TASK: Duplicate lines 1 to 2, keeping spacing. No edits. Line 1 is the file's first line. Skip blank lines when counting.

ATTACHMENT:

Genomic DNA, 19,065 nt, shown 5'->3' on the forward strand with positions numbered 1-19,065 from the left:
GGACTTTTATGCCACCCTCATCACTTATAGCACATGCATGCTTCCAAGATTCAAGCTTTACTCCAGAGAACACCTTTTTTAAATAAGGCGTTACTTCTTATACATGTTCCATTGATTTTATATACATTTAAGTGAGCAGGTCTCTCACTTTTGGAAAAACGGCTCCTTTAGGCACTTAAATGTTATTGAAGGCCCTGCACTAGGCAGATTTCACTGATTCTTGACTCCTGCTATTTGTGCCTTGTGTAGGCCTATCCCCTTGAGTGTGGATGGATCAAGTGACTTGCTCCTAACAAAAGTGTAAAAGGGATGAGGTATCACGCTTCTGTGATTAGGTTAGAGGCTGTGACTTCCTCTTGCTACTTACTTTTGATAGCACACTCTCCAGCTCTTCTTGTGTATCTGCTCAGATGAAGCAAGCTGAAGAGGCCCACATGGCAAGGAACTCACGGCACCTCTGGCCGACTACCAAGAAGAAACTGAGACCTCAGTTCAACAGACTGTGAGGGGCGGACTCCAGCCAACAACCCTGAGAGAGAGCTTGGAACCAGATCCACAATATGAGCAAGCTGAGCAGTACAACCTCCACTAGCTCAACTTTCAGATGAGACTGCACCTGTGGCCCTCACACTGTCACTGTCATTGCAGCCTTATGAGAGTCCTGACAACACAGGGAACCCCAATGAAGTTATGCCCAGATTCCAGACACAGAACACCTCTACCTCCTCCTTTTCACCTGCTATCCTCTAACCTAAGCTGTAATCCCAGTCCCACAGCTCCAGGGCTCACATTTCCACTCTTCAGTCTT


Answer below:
Genomic DNA, 19,065 nt, shown 5'->3' on the forward strand with positions numbered 1-19,065 from the left:
GGACTTTTATGCCACCCTCATCACTTATAGCACATGCATGCTTCCAAGATTCAAGCTTTACTCCAGAGAACACCTTTTTTAAATAAGGCGTTACTTCTTATACATGTTCCATTGATTTTATATACATTTAAGTGAGCAGGTCTCTCACTTTTGGAAAAACGGCTCCTTTAGGCACTTAAATGTTATTGAAGGCCCTGCACTAGGCAGATTTCACTGATTCTTGACTCCTGCTATTTGTGCCTTGTGTAGGCCTATCCCCTTGAGTGTGGATGGATCAAGTGACTTGCTCCTAACAAAAGTGTAAAAGGGATGAGGTATCACGCTTCTGTGATTAGGTTAGAGGCTGTGACTTCCTCTTGCTACTTACTTTTGATAGCACACTCTCCAGCTCTTCTTGTGTATCTGCTCAGATGAAGCAAGCTGAAGAGGCCCACATGGCAAGGAACTCACGGCACCTCTGGCCGACTACCAAGAAGAAACTGAGACCTCAGTTCAACAGACTGTGAGGGGCGGACTCCAGCCAACAACCCTGAGAGAGAGCTTGGAACCAGATCCACAATATGAGCAAGCTGAGCAGTACAACCTCCACTAGCTCAACTTTCAGATGAGACTGCACCTGTGGCCCTCACACTGTCACTGTCATTGCAGCCTTATGAGAGTCCTGACAACACAGGGAACCCCAATGAAGTTATGCCCAGATTCCAGACACAGAACACCTCTACCTCCTCCTTTTCACCTGCTATCCTCTAACCTAAGCTGTAATCCCAGTCCCACAGCTCCAGGGCTCACATTTCCACTCTTCAGTCTT